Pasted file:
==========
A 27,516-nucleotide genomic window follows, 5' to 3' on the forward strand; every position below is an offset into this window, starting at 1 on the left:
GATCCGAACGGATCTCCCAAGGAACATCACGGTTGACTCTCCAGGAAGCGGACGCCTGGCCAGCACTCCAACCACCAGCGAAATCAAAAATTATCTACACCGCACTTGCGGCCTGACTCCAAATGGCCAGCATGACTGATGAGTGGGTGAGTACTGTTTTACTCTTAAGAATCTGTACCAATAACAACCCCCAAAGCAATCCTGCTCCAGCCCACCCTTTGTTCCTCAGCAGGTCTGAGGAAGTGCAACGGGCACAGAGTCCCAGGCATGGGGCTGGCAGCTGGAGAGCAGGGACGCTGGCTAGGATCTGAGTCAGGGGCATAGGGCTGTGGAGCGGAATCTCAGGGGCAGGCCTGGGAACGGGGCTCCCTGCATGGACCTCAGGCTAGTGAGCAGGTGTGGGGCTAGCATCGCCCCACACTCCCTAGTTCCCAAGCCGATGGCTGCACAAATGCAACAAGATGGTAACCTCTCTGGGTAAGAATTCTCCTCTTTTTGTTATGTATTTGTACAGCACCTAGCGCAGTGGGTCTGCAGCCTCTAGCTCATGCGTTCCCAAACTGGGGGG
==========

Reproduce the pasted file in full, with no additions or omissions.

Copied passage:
A 27,516-nucleotide genomic window follows, 5' to 3' on the forward strand; every position below is an offset into this window, starting at 1 on the left:
GATCCGAACGGATCTCCCAAGGAACATCACGGTTGACTCTCCAGGAAGCGGACGCCTGGCCAGCACTCCAACCACCAGCGAAATCAAAAATTATCTACACCGCACTTGCGGCCTGACTCCAAATGGCCAGCATGACTGATGAGTGGGTGAGTACTGTTTTACTCTTAAGAATCTGTACCAATAACAACCCCCAAAGCAATCCTGCTCCAGCCCACCCTTTGTTCCTCAGCAGGTCTGAGGAAGTGCAACGGGCACAGAGTCCCAGGCATGGGGCTGGCAGCTGGAGAGCAGGGACGCTGGCTAGGATCTGAGTCAGGGGCATAGGGCTGTGGAGCGGAATCTCAGGGGCAGGCCTGGGAACGGGGCTCCCTGCATGGACCTCAGGCTAGTGAGCAGGTGTGGGGCTAGCATCGCCCCACACTCCCTAGTTCCCAAGCCGATGGCTGCACAAATGCAACAAGATGGTAACCTCTCTGGGTAAGAATTCTCCTCTTTTTGTTATGTATTTGTACAGCACCTAGCGCAGTGGGTCTGCAGCCTCTAGCTCATGCGTTCCCAAACTGGGGGG